On December 31st 2018, the Wall Street Journal reported that Amazon is planning to add more Whole Foods stores to put more customers within its two-hour delivery service range. On the morning of January 4th, 2019, the Wall Street Journal reported that GM is partnering with DoorDash to experiment with autonomous car delivery for both restaurants and grocers. What are the implications of getting that cage-free, responsibly-raised chicken from Whole Foods delivered straight to your door?
As covered in detail below, this means something different for the different players in the ecosystem:
-Amazon and Walmart have higher capacity to absorb the margin hit due to massive scale.
-Delivery pure-plays like HelloFresh and Blue Apron fight to maximize market share while managing cash burn to increase takeout appeal to the bigger players.
-Traditional grocers like Kroger appear stuck in the middle: unable to hide the margin pressure yet required to support overhead of fully penetrated store footprints.
For our earnings sentiment analysis we leveraged the Amenity Viewer's Query Insights feature to perform text analytics at scale across all publicly available earnings transcripts where a meaningul mention of "delivery growth" occured. This allows us to quickly identify the key themes and pain points in grocery delivery:
"...we started to have greater expansion of our grocery delivery out of Whole Foods using Prime Now. We’re now in 60 cities in the U.S. giving customers delivery in as fast as an hour, thousands of great organic products from Whole Foods."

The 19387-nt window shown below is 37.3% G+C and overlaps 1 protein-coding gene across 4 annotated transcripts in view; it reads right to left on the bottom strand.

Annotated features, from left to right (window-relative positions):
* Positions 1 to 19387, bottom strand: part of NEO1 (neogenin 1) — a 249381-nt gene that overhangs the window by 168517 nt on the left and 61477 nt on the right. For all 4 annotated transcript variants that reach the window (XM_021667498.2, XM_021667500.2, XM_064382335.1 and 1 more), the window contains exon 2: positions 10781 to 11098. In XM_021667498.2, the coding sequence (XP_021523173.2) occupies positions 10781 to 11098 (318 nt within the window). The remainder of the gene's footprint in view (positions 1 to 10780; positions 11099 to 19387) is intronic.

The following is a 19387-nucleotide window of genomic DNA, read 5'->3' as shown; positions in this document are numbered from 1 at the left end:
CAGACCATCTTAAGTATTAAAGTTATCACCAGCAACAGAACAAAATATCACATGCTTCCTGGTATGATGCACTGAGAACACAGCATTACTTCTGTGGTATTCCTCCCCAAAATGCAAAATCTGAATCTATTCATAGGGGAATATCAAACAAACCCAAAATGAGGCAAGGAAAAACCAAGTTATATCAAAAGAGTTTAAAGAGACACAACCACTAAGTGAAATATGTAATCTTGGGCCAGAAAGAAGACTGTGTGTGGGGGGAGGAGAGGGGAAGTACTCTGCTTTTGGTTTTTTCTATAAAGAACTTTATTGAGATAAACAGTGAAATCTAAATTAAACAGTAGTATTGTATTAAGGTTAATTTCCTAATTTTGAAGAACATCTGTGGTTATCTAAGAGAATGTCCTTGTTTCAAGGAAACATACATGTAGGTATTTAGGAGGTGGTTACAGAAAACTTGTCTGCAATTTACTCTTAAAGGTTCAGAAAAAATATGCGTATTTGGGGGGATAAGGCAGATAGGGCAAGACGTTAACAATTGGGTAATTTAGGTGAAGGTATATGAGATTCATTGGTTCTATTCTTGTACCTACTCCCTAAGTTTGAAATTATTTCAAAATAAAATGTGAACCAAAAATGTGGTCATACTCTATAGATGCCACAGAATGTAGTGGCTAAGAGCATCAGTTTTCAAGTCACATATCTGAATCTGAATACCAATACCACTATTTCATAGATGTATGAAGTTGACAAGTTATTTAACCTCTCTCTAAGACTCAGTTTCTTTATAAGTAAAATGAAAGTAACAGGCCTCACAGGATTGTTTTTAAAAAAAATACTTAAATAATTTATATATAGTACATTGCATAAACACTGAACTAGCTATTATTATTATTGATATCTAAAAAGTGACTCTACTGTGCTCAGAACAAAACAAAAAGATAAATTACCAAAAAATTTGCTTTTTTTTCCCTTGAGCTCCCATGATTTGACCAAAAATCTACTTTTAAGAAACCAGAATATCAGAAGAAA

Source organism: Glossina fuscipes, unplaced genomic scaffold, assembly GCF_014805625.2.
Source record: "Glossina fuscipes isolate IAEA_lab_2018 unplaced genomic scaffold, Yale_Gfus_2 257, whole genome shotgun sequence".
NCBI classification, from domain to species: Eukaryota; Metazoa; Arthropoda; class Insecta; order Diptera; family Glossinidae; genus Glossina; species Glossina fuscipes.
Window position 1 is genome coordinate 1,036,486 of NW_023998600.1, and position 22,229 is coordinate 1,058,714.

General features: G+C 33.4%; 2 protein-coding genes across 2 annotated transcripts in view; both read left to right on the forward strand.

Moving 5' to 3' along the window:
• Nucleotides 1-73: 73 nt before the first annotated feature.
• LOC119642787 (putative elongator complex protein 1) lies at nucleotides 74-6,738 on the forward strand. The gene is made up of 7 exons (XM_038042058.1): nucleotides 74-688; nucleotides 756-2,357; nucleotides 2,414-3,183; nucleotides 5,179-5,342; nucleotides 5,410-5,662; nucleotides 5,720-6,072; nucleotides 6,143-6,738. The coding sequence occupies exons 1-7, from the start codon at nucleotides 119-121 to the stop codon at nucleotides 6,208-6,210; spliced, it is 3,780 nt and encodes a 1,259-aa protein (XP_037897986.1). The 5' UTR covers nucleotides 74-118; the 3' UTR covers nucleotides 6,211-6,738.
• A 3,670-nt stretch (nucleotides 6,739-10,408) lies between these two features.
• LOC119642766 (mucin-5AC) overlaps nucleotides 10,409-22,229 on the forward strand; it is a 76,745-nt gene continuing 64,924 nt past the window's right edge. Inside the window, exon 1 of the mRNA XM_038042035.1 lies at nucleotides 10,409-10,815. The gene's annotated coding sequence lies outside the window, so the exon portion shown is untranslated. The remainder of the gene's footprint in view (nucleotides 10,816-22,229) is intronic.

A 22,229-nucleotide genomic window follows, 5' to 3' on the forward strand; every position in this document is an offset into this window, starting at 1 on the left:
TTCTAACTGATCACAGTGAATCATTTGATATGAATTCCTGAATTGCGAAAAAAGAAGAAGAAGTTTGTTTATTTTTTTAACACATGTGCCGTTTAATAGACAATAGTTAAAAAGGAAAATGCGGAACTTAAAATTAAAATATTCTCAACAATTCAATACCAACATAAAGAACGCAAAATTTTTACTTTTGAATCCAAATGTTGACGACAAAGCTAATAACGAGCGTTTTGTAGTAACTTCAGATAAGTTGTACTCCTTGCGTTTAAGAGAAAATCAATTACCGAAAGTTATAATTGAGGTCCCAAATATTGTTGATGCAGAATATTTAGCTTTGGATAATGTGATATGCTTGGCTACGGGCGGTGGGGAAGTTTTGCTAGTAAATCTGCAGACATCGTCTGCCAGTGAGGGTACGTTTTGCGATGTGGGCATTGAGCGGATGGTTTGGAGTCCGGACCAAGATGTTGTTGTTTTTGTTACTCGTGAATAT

"On the home delivery front, our partnership with Instacart has continued to grow."
"Our digital sales grew by over 60% in the third quarter."
"Online Grocery continues to grow rapidly and that is a significantly higher ticket than the average"
"The gross margin rate reflects the timing and size of company’s price investments compared to a year ago, rising transportation costs and growth of the specialty pharmacy business."
"...our new store strategy to maximize the potential of in-store and e-commerce sales which are relatively low today. But to the extent that they continue to grow, we think that Sprouts will be better positioned to play stores and leverage without having duplicative cost of either shutting down stores or changing the business model compared to many other conventionals."
"But I still would tell you we’re making money on delivery, but the margins are still a little bit lower, because we are paying the third party, too."
"...the payback period for new customers has been extending, largely due to the acquisition cost per customer increasing to a level that has more than offset the net contribution gain."
"So we’ve been going with the good momentum into the fourth quarter. Part of that momentum was certainly driven by the fact that we had decreased prices"
"...reduced prices always help us to acquire customers at very attractive prices. On the other hand, as you all know, the obvious thing is that there is a short-term margin drag."
"That’s largely been offset by price investment, which as you can see in our gross margin, continues to be a factor, in fact, the leading factor for gross margin pressure."
"Overall, the promotional environment remains competitive and we continue to maintain our pricing strategies"
"So as we said, it (gross margin) was a little lower than we had anticipated, really driven by 2 things: the supply chain costs that we're seeing because digital came in at a 49% growth, which was higher than we had anticipated, so therefore, we're going to see a little bit more pressure there."
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This communication does not represent investment advice. Transcript text provided by S&P Global Market Intelligence.
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